Whether you look at modern IT-based enterprise working or think about family and consumer sciences, no matter where, everybody wants to automate activities they don’t enjoy doing. Usually that is done in order to save time but sometimes it plainly more comfortable to have a machine support you.
Can you automate everything? Is it something worth the pursuit to cease all manual activities altogether? I think there are certain risks of evolutionary and social depreciation, if we begin to let everything be done by machines but where to start and where to stop? After analysing cause and effect of automation at work and at home I have put together the following five “rules”, or pointers if you prefer the term, for automation theory.
Do Not Automate What You Can’t Do Yourself
I think you should first know an activity to its full extend before you automate it. A human should not lose the potential for acquiring skills just because there is a possibility for an automation. In case there would be an automated meal-maker kitchen gadget that works well and is culturally well accepted, you might enjoy the time and effort you save but your children will never have a clue how to cook.
Automate to Support People, Not Replace People
In a working environment the dominating perception of automation innovation is often as negative as “They are taking our jobs away!”. Usually however the target of automating standard work activities is to save time and allow staff to focus on activities that does them more justice. I never encountered a corporate scheme that was driving an automation project with the objective to reduce the headcount of staff.
Machines that support people need support by people as well. This may sound paradox but unmanaged systems will always fail at some point. You need a team to support the technology and you need the people that are the subject matter experts to be consulted about the automation requirements and the operations.
Automation Is Based on Standard Process Working. There Is No AI.
Is there a rise of artificial intelligence (AI)? Is machine learning replacing the need for our kids to go to school? This is too much science fiction as of now. There is a media trend to talk about AI in any shape and form but often systems just follow programmed workflows to process actions and data. If a developer defined the conditions and the reactions of a system, there is no decision making and therefore such are no AIs.
Following programming is not making decisions. Not every system that mimics humans is an #AI.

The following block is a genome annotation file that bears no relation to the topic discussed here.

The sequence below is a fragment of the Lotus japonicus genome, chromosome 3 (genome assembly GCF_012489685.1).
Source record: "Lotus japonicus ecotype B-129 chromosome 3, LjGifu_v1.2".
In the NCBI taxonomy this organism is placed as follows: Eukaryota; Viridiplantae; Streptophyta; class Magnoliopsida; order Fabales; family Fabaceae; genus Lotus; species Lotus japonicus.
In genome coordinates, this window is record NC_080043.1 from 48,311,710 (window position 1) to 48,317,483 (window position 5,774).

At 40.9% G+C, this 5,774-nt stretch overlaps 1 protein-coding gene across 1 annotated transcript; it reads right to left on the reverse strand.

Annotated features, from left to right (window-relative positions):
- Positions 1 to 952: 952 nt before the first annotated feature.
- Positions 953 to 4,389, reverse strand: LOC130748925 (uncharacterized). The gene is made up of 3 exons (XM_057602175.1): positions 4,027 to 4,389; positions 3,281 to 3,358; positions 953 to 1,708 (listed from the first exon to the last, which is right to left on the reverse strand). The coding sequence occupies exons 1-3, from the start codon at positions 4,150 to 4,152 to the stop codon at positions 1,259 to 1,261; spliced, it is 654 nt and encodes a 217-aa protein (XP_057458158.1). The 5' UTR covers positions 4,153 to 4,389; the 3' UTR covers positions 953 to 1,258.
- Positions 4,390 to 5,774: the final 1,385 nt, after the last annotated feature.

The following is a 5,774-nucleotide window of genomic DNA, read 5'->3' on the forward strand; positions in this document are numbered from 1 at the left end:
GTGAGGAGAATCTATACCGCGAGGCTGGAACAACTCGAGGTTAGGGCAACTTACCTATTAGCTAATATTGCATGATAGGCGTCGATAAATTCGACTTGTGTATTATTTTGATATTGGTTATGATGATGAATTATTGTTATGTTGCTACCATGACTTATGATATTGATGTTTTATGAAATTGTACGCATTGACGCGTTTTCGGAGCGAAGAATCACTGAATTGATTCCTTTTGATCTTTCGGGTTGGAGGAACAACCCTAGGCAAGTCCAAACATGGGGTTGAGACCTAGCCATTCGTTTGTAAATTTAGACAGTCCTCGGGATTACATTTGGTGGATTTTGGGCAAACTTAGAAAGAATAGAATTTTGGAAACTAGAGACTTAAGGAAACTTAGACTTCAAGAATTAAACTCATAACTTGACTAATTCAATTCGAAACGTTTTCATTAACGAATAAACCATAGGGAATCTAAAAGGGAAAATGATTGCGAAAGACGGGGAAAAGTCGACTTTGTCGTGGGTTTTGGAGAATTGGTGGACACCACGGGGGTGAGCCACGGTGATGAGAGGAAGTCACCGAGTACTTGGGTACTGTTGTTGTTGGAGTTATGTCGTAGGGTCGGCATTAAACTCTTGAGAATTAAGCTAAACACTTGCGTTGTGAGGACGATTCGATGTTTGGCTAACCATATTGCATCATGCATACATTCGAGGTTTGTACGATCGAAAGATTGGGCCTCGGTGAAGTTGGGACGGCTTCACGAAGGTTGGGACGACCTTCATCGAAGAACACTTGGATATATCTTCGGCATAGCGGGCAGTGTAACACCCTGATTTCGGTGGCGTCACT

— Christopher Isak (@ChristopherIsak) February 17, 2016
Automate Only Distress Never Eustress Activities
Some activities are boring, difficult or differently annoying. Those are the ones you want to automate. Do not automate something that people enjoy doing. As per gamification practices, those activities are the ones that improve the mood and productivity of people as well as their probability to have good ideas.
Typical Activities to Automate
Are you wondering what activities would be good candidates for automation? In best case you aim at high frequency tasks such as the generation of a daily report. Check out the following bullets for more good targets of automation:
- Frequently carried out and repetitive
- Always the same actions with little to no variance
- Tasks that involve waiting times
Is automation good or bad? It’s neither. I am a fan of empowering people, not replacing them. It might be that there are ethical constraints but in the end everyone who decides to reduce staff has to deal with that decision on their own regardless of automation.
For everything else I can only say “Automate or be automated!”. It’s no quote of mine and I don’t know who said it first, but it’s definitely valid. For all those who oppose the idea of reducing manual work effort by leveraging automation and machines, I’d like to ask you: Why do you have a washing machine?
The same answer that you give, could also apply to the CEO of a company as well. Maybe it helps sympathise decisions better, thinking of that analogy. If you are interested in this subject, make sure to also check out the article “What Jobs Will the Robots Take?” by Derek Thompson.